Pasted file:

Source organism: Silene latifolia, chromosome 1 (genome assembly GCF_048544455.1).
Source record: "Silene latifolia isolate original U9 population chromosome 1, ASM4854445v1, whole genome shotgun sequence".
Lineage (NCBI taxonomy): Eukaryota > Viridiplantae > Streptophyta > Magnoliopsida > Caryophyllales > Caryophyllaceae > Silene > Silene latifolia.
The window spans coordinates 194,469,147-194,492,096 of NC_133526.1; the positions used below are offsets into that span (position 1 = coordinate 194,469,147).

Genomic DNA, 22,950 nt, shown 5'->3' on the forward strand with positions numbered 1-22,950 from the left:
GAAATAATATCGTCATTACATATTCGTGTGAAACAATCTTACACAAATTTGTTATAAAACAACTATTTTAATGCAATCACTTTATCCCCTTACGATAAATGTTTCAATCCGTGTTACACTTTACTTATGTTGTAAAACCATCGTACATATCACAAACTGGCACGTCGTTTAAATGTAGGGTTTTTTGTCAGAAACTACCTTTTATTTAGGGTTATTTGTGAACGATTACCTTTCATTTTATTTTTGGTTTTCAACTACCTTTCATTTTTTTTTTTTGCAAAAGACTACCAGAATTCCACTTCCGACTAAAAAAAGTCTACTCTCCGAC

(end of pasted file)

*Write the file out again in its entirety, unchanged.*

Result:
Source organism: Silene latifolia, chromosome 1 (genome assembly GCF_048544455.1).
Source record: "Silene latifolia isolate original U9 population chromosome 1, ASM4854445v1, whole genome shotgun sequence".
Lineage (NCBI taxonomy): Eukaryota > Viridiplantae > Streptophyta > Magnoliopsida > Caryophyllales > Caryophyllaceae > Silene > Silene latifolia.
The window spans coordinates 194,469,147-194,492,096 of NC_133526.1; the positions used below are offsets into that span (position 1 = coordinate 194,469,147).

Genomic DNA, 22,950 nt, shown 5'->3' on the forward strand with positions numbered 1-22,950 from the left:
GAAATAATATCGTCATTACATATTCGTGTGAAACAATCTTACACAAATTTGTTATAAAACAACTATTTTAATGCAATCACTTTATCCCCTTACGATAAATGTTTCAATCCGTGTTACACTTTACTTATGTTGTAAAACCATCGTACATATCACAAACTGGCACGTCGTTTAAATGTAGGGTTTTTTGTCAGAAACTACCTTTTATTTAGGGTTATTTGTGAACGATTACCTTTCATTTTATTTTTGGTTTTCAACTACCTTTCATTTTTTTTTTTTGCAAAAGACTACCAGAATTCCACTTCCGACTAAAAAAAGTCTACTCTCCGAC